Riyadh - Day 1 - Sunday, Nov. 13

A busy day with a slow start.  With Keith losing his voice, we have two interviews with journalists from two separate Saudi newspapers.  Professional photographers were there to take pictures and Al Turath's competent translator, Ahdel, played a crucial role.  Time was also spent discussing photographs and planning our program activities.  


The Al Khozama Hotel, our home for the week.  A top quality hotel with fine service and excellent dining facilities.

Peg takes a morning walk outside where parking is confined by security constraints of barricades and check points.

In the interior garden Peg stands before landmark skyscraper, the Faisaliah tower and shopping mall a short walk away.

An interesting mural in the Hotel courtyard depicts an early souk scene of early Riyadh.

Waiting for the elevator gives us a chance to photograph Peg in her abaya.  

A typical photo of Keith in the hotel room at the computer, processing images and e-mails home.

Picked up by our driver, we see this city highway on the route to the DQ (Diplomatic Quarter) where we will finally meet Dr. Zahir Othman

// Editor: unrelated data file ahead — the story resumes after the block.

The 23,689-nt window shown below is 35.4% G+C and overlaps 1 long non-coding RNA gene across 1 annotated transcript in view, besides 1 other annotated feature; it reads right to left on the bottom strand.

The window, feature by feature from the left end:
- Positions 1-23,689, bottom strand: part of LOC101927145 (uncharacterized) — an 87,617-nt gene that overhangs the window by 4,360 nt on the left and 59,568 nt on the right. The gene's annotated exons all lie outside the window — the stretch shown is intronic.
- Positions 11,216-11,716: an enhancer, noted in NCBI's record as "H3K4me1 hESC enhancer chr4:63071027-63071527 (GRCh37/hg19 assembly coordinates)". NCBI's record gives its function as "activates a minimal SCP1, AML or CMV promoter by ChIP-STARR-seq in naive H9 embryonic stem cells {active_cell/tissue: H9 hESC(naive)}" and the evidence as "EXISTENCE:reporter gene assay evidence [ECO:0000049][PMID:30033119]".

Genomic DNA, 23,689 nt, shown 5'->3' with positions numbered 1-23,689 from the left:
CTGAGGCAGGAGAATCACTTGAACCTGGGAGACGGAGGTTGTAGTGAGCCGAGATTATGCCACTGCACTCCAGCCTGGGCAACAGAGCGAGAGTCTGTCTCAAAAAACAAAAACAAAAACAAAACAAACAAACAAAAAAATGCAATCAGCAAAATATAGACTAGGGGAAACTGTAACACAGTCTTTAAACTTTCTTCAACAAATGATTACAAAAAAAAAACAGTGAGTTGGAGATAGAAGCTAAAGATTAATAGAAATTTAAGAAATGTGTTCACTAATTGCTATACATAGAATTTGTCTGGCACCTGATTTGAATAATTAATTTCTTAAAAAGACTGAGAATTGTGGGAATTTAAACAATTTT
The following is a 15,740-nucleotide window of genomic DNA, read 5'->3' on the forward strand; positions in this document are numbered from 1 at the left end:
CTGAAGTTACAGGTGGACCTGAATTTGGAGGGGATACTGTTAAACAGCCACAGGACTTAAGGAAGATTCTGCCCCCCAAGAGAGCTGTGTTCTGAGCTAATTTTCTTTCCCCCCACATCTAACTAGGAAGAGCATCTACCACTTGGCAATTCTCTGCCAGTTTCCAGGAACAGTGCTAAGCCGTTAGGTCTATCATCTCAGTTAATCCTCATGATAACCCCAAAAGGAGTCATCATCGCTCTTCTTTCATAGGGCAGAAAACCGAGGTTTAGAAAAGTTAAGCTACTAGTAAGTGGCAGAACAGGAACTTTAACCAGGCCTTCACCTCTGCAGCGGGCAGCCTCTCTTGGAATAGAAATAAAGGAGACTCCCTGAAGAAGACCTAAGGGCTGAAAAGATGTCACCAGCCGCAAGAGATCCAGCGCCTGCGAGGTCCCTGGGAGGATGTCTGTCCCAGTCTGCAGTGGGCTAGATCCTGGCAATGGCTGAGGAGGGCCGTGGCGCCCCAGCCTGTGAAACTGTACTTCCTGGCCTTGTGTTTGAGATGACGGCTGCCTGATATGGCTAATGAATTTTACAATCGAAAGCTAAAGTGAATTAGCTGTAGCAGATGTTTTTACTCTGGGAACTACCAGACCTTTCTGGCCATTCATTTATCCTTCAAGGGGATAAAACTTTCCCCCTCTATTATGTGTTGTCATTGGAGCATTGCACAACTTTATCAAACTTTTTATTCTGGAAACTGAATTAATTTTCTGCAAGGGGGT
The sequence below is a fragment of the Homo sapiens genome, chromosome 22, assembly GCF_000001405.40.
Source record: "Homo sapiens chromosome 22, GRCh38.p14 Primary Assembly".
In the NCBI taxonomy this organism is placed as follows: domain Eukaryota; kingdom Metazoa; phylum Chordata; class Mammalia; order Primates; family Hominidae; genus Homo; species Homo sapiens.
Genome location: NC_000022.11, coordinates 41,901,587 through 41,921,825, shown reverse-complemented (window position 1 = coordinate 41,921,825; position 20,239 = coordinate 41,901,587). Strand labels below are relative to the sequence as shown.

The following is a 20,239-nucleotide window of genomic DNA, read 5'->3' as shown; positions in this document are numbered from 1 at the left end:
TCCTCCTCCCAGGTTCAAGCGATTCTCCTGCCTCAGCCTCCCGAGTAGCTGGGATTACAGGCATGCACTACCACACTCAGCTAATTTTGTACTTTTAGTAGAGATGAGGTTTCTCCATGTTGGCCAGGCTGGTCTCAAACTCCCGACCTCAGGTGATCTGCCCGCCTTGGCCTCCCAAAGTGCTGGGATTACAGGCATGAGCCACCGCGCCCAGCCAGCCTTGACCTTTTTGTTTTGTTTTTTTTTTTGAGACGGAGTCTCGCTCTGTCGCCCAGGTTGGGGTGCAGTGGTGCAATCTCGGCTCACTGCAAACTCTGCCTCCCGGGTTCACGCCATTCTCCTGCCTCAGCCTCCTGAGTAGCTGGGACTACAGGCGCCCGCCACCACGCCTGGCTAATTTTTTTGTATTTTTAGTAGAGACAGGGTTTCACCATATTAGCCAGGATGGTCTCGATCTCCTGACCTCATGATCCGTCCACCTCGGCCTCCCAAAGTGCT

Multilane freeways provide access to parts of town that was mostly desert when Keith was here 45 years ago.

Neatly landscaped drives lead in to the offices and shops and parking that are the DQ.

Aesthetic courtyards, fountains, and landscaping contribute to this functional government complex.

At last we meet.  The relationship that has grown through e-mail correspondence, becomes warmer by the friendly presence of this person.

After two interviews by different journalist , Keith and our driver, Yuseff, stand before the entrance to the National Museum.  

A fine and ancient example of a traditional Saudi wooden door.  This is a wonderful, world-class museum, but we took very few photos inside.

Another historic door featuring the characteristic geometric motif and primary color scheme.

Keith "drives" a representative delivery truck of yesteryear. These 3 interior Museum photos do no justice to the outstanding displays that trace life in this region from beginning of time up to the development of oil resources.

The old Zaret al Shark Hotel still stands as one of the few familiar sites for Keith.  Zahir thoughtfully hosted our meal there this night for nostalgic purposes.

Keith and Dr. Zahir get better acquainted over dinner through active conversation touching on many common interests, politics not excluded.

Evidence of a grand past were still apparent in the large and spacious dining hall.   Our traditional meal was wonderfully tasty - the personal interchange most memorable.

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